Osborne: There is a question over whether we can brief a couple of media organisations and then lock them in the Treasury to make absolutely sure that nothing gets out. There are processes that can be deployed to make sure that a leak doesn't happen, but so the public can stay informed because the broadcaster can keep pace with what's going on.
16:20 Osborne will not say how long it is until Treasury thinks shale gas will be running through the taps. Says there are planning considerations and other practical hurdles. Providing incentives - such as tax breaks in Budget for shale research - to help industry move forward.
16:12 David Ruffley cites the head of Tata Steel complaining about the high cost of energy in the UK.
16:10 Osborne: I consulted Mervyn King (chair of FPC) about FPC taking control of Help to Buy scheme, which will end in three years.
16:08 Osborne: I don't detect that we are in the middle of a housing boom.
16:00 Osborne: It is a good thing that those people who can afford to, buy their own home. That is the change we are trying to make.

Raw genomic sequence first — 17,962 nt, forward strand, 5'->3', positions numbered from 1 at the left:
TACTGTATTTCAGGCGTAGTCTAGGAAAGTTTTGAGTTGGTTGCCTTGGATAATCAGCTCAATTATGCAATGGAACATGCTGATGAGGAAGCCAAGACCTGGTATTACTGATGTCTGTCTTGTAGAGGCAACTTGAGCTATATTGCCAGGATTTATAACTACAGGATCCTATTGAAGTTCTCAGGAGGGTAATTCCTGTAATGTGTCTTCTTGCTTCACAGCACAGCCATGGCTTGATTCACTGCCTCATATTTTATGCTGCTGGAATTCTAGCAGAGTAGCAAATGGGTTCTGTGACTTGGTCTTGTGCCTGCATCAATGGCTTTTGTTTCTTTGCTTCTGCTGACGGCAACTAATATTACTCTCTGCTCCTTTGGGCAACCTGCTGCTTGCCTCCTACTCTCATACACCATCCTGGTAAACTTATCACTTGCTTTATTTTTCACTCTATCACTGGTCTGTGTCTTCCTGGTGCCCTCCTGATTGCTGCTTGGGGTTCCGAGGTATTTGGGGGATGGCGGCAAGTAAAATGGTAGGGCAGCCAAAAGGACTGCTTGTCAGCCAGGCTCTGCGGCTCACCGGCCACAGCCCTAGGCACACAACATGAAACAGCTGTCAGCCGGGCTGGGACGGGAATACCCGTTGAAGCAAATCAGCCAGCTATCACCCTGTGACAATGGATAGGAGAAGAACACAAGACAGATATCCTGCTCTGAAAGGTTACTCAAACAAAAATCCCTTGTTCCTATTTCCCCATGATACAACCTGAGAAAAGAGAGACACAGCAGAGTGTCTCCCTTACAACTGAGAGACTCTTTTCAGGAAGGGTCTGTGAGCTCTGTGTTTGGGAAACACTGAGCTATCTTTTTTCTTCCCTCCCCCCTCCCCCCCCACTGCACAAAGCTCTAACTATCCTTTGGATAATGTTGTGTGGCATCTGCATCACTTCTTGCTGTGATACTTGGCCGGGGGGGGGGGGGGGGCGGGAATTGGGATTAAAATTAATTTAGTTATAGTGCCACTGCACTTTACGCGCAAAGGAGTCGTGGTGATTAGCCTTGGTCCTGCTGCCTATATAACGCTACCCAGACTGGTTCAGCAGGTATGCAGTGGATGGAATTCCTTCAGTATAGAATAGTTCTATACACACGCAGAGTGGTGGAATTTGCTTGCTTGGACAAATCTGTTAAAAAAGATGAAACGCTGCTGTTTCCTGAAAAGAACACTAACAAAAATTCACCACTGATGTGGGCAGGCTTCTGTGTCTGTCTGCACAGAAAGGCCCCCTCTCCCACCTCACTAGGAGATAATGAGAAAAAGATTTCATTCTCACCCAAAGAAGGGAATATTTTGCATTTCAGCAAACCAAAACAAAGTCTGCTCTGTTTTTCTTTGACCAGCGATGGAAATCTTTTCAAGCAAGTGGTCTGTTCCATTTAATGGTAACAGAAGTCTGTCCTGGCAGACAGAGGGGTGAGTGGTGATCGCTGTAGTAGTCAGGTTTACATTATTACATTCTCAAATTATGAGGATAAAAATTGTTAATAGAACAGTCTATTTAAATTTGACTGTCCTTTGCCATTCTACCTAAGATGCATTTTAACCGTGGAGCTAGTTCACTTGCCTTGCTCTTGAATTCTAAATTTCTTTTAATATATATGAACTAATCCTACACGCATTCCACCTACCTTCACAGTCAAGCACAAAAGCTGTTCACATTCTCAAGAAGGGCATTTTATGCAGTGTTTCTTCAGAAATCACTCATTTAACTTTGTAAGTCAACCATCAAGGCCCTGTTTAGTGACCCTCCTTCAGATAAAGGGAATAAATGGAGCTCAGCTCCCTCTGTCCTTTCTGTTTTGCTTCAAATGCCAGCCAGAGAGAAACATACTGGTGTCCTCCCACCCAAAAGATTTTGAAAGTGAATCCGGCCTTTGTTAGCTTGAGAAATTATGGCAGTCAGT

15:57 Osborne: We want to increase the higher loan-to-value mortgages (80 to 90 percent) and bring down deposit requirements.
15:50 Osborne says intention of scheme is to help people buy their first home, or move to a new home. Mortgage market is a complex thing and they have to design a scheme that doesn't penalise people who have divorces, for example, who may have two mortgages for a while.
Chancellor being pressed on ambiguity of if this will allow people to buy second homes with the scheme's help.
Osborne does not rule it out, just repeats that it is the "clear intention" of the scheme to help first time buyers and people who want to move.
Asked if it is appropriate to use taxpayer funds to guarantee mortgages for people buying second homes.